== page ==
UN: EU Statement on Improving the Financial Situation of the United Nations
UN 61st Session; V Committee, Agenda Item 119: Improving the Financial Situation of the United Nations
New York, 9 November 2006
Statement by H.E. Ms. Kirsti Lintonen, Ambassador, Permanent Representative of Finland to the United Nations, on beahlf of the European Union
I have the honour to speak on behalf of the European Union.
The Acceding Countries Bulgaria and Romania, the Candidate Countries Turkey, Croatia* and the former Yugoslav Republic of Macedonia*, the Countries of the Stabilisation and Association Process and potential candidates Albania, Bosnia and Herzegovina, Montenegro, Serbia, and the EFTA countries Iceland, Liechtenstein and Norway, members of the European Economic Area, as well as Ukraine and the Republic of Moldova align themselves with this declaration.
On behalf of the EU, I wish to thank the Controller Mr. Warren Sach for the twice-yearly briefings on the financial situation of the United Nations. This information provides us with a useful insight into the finances of the UN and more importantly, it clearly indicates whether we, as Member States, have met our collective responsibility towards the financial well-being of the Organisation. Unfortunately, this has not been the case. We wish to underline that it is the responsibility of all member states to pay their contributions in full and on time.
Although the financial indicators for this year include some signs of improvement, such as an increase in the projected cash available for the Capital Master Plan, there are reasons for concern. Firstly, the position of the regular budget is uncertain. As indicated in the financial presentation, 122 Member States have paid in full their regular budget assessments by the end of October this year. This leaves 70 Member States owing a total of $661 million, with over 95 per cent being owed by four States.
Secondly, the total amount outstanding for peacekeeping operations at the end of October was over $2.5 billion. Such a situation has a negative impact on the effectiveness of peacekeeping operations. Meanwhile the Organisation’s outstanding obligations to Member States that contribute troops and equipment to peacekeeping operations are expected to increase up to more than one billion USD. This is due to that same delay in the receipt of assessed contributions.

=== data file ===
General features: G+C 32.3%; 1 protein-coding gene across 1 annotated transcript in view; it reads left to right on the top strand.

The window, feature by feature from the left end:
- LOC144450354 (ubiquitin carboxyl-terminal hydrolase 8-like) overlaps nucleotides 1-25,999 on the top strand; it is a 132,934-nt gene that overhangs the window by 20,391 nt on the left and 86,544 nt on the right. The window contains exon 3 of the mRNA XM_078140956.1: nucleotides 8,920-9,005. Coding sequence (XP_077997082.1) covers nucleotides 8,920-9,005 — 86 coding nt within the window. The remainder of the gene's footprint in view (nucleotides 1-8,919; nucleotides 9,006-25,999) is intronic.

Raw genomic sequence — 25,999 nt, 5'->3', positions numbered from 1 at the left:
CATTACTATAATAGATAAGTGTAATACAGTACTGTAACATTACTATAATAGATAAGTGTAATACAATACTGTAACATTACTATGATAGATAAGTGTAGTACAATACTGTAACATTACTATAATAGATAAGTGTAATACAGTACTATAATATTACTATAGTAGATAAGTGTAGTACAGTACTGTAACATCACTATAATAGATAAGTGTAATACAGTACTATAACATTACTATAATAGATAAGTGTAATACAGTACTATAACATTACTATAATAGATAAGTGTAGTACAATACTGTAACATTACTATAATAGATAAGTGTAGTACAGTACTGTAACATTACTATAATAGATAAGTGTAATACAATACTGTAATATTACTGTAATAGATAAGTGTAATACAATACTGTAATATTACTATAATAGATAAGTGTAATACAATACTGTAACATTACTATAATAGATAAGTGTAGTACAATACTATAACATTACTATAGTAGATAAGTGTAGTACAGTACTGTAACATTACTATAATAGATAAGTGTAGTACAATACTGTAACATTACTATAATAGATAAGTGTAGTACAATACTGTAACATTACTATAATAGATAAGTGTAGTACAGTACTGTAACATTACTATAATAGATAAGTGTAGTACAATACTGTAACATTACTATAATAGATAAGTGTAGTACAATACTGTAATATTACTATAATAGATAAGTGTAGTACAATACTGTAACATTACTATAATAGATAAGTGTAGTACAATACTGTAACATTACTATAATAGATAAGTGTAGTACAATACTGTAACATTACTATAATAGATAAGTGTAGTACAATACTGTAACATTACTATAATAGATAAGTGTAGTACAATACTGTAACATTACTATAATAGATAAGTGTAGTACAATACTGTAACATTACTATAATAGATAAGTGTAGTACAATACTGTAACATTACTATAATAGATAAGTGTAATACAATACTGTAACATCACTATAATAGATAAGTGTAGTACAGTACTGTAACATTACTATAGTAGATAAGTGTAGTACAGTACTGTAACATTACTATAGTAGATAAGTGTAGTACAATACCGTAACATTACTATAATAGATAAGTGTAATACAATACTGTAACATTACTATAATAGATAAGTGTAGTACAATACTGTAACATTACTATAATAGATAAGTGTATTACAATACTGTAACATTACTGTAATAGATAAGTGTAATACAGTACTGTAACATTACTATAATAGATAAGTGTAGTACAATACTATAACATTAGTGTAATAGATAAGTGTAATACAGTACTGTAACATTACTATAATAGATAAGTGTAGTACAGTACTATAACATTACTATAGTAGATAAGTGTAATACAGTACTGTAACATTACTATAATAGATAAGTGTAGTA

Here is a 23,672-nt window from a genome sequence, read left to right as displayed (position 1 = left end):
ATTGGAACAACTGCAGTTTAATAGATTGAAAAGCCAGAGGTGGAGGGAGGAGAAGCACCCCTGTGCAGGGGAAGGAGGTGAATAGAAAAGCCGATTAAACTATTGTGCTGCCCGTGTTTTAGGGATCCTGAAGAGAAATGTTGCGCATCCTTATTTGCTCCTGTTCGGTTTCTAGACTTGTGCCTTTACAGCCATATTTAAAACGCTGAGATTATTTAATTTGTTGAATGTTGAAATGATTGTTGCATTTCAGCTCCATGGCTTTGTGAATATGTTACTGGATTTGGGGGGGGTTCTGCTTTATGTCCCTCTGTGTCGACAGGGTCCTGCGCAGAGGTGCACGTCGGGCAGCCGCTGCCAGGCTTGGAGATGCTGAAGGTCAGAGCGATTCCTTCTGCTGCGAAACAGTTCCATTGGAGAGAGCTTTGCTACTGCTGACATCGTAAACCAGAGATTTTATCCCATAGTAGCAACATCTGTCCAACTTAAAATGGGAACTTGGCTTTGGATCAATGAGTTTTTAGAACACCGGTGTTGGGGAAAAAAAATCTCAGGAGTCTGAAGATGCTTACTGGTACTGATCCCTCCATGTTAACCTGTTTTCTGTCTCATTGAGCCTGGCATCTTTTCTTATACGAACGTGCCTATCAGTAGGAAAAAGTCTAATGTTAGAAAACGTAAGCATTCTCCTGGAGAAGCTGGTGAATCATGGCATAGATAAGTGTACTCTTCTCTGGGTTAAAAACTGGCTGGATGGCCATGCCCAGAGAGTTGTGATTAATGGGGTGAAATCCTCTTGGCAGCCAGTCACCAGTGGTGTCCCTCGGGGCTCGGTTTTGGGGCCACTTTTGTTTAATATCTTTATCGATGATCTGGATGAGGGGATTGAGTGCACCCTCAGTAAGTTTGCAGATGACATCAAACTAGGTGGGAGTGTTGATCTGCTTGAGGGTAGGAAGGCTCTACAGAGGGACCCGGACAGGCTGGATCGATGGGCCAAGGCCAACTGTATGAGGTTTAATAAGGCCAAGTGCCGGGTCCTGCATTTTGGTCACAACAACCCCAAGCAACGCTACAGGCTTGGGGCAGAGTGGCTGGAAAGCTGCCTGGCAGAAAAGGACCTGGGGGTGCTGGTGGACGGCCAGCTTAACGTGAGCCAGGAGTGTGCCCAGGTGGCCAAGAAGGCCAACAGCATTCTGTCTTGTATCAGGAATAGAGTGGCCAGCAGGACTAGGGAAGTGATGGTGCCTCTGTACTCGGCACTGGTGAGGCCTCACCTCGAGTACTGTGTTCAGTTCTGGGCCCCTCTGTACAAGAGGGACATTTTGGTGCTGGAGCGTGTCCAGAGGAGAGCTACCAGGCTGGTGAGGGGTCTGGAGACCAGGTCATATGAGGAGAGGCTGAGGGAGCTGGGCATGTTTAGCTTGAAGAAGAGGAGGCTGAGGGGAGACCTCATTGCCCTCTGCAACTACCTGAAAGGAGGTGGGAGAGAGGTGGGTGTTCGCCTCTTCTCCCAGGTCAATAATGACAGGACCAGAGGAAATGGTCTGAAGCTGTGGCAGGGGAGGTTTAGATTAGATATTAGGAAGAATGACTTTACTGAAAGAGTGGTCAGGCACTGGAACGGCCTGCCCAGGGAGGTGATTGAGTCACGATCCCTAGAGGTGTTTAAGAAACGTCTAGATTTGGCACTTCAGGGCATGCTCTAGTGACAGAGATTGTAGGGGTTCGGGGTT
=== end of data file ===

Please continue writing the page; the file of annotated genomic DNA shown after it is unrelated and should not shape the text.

Thus we find ourselves in a vicious cycle year after year. The Organisation needs full and timely payments in order to plan and execute efficiently the programmes we have mandated. When contributions are not paid, or are so late that the UN faces severe cash flow difficulties, this affects the Organisation’s ability to perform. Peacekeeping operations will suffer and Troop Contributing Countries will continue to face delayed reimbursements unless the payment pattern of member states changes. It is for this reason that the EU stresses the need for member states to pay in full and on time, noting yet again that the largest part of the outstanding dues are owed by only a handful of countries.
The EU notes, however, the comment made by the Controller on the unpredictable nature of the demand for peacekeeping activities and how, on this basis, it could perhaps be more difficult for Member States to keep current with their payments.
Peacekeeping has indeed a different financial period than the other accounts, assessments are issued separately for each operation and they are issued for different periods throughout the year. This makes it very difficult, if not impossible, for Member States to estimate the yearly total assessments to their respective treasuries.
In this context the EU wishes to reiterate its support for consolidation of peacekeeping accounts. This would improve the liquidity of individual missions, facilitate the prompt reimbursement of troop contributing countries and would make assessments fewer and more predictable. The EU is aware that Member States voiced concerns about the proposal, but we are convinced that these concerns can be addressed in a way that is beneficial for all. We look forward to discussing this in more detail during the 2nd resumed session in 2007.
We also note that since the current scale only runs through 2006, the Secretariat is unable to issue peacekeeping assessments beyond 31 December this year, although the budget for individual missions had been approved by the Assembly beyond the end of 2006. Thus significant assessments are to be expected to be issued early next year.
Turning to the International Tribunals, their financial position has remained “relatively healthy” this year. The state of well-being will nevertheless depend on the payment of assessed contributions by Member States during the rest of this year.
As for the Capital Master Plan, $66 million of assessments are still outstanding. In order to ensure timely implementation of the project, all Member States should pay their assessments in full and on time.
The EU believes that United Nations can only perform its ever increasing and challenging tasks when member states accept their responsibility to pay their contributions in full, on time and without conditions. The final outcome for 2006 all in all depends on action to be taken by a fairly small group of countries. The European Union therefore asks that all Member States take their obligations to the Organisation as seriously as they expect the Secretariat to take theirs, thus avoiding endangering the functioning of the Organisation.
Thank you, Mr. Chairman.
*) Croatia and the former Yugoslav Republic of Macedonia continue to be part of the Stabilisation and Association Process.